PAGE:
The big thing that sets engineered products like EXAIR Intelligent Compressed Air Products apart from other devices is the engineering that goes into their design. Several principles of fluidics are key to those designs:
- Bernoulli’s Principle states that an increase in the speed of a fluid occurs simultaneously with a decrease in static pressure or a decrease in the fluid’s potential energy. It’s explained further here, along with details on how EXAIR products use it.
- The Venturi Effect is what makes our E-Vac Vacuum Generators and Reversible Drum Vacs work. Here’s a blog about its discoverer, and how it works.
- Vortex Tube theory is one of the more interesting accidental inventions of the 20th Century…splitting a flow of air into two streams: one hot, and one cold. Georges Ranque and Rudolph Hilsch did most of the “heavy lifting” that led to our development of Vortex Tubes & Spot Cooling Products, Cold Guns, and Cabinet Cooler Systems.
The one I wanted to discuss today, though, is the Coanda Effect, what it means for our engineered compressed air products, and what they can do for you:
The Coanda effect is named after Henri Coandă, who was the first to use the phenomenon in a practical application…in his case, aircraft design. He described it as “the tendency of a jet of fluid emerging from an orifice to follow an adjacent flat or curved surface and to entrain fluid from the surroundings so that a region of lower pressure develops.” Put simply, if fluid flows past a solid object, it keeps flowing along that surface (even through curves or bends) and pulls surrounding fluid into its flow. Here’s a demonstration, using an EXAIR Super Air Amplifier and a plastic ball:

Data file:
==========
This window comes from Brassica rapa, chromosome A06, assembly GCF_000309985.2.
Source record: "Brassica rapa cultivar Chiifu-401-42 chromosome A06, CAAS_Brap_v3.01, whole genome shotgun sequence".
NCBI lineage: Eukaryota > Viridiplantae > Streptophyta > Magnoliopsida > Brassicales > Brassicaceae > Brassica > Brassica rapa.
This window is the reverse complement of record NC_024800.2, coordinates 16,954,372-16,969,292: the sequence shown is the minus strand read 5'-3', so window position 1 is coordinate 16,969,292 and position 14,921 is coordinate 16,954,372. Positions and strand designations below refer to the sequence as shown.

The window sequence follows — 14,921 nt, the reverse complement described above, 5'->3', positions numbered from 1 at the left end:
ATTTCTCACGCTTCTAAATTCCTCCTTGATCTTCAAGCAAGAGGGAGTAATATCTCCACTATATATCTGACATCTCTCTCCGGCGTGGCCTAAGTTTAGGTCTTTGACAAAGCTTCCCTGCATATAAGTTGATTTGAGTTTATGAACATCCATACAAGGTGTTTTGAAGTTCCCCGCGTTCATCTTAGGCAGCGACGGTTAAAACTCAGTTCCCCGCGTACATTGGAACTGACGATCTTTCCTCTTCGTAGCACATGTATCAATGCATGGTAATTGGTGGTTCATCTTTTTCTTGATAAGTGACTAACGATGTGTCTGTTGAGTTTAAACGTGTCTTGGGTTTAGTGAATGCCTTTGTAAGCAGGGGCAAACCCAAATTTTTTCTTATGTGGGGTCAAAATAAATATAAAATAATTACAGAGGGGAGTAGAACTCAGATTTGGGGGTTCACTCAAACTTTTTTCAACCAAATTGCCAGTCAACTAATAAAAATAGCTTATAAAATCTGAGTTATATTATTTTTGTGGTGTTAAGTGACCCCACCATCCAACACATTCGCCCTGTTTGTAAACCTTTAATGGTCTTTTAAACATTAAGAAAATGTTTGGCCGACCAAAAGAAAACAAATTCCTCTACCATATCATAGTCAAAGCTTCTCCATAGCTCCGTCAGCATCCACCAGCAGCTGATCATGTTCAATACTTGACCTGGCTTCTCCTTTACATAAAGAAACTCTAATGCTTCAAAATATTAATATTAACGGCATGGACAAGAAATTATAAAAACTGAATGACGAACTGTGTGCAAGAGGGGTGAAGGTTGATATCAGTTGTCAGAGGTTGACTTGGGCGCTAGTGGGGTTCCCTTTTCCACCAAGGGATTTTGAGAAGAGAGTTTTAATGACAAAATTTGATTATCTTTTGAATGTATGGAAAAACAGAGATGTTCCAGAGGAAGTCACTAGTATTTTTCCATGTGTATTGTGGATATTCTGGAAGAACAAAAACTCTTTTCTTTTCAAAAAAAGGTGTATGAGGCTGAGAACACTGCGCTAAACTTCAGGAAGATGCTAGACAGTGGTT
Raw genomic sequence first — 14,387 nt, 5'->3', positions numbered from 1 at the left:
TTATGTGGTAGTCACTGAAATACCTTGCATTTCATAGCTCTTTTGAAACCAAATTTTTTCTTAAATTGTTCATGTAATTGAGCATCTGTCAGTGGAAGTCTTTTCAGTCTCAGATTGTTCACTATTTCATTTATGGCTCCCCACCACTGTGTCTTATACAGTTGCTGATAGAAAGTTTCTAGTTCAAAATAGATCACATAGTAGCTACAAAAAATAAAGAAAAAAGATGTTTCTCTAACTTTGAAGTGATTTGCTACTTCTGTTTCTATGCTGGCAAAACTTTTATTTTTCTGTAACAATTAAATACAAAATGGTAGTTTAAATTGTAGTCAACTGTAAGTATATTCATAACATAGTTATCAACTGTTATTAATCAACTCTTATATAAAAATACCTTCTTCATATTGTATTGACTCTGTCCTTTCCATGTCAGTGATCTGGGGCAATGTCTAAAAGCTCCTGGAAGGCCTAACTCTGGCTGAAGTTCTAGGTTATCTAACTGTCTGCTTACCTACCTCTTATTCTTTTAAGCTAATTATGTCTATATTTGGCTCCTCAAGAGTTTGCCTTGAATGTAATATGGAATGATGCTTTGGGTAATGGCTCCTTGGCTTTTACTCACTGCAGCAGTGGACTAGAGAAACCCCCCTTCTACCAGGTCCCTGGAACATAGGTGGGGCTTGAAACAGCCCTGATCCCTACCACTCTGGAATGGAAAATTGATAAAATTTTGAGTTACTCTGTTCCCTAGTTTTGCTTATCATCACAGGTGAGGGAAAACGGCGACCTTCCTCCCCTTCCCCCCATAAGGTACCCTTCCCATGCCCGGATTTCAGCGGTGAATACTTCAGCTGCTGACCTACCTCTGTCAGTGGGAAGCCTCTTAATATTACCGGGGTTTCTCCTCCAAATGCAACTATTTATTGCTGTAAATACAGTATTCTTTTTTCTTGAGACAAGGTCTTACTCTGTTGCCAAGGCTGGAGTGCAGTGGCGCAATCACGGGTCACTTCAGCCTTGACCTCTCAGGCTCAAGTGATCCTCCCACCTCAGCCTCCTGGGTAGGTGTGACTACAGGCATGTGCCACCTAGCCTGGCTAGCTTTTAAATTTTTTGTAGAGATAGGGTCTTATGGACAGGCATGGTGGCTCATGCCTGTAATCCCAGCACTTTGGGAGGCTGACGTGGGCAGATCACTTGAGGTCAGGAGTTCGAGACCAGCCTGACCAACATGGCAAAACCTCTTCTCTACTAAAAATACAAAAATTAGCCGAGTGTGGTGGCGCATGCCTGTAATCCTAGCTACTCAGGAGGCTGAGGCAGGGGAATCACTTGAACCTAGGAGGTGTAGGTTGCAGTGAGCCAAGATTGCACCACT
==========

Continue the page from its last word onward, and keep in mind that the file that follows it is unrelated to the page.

What’s interesting here is that the Super Air Amplifier is not only DEMONSTRATING the Coanda effect, it’s also USING it:
EXAIR Air Wipes can be thought of as “circular Air Knives” – instead of a Coanda profile along the length of an Air Knife, an Air Wipe’s Coanda profile is on the ring of the Air Wipe, which entrains surrounding air into a 360° ring of converging air flow:
So that’s the science incorporated in the design of our products. But what does it mean to the user?
- Efficiency. Pulling in a tremendous amount of “free” air from the surrounding environment means minimal consumption of compressed air, while still getting a hard hitting, high velocity air flow.
- Sound reduction. This air entrainment also creates a boundary layer in the air flow, resulting in a much quieter air flow than you get from a simple open-end blow off.
EXAIR Corporation is committed to helping you get the most out of your compressed air system, and thanks to Mr. Coandă, that includes reducing your compressed air consumption and noise levels. If you’d like to find out more, give me a call.
Russ Bowman, CCASS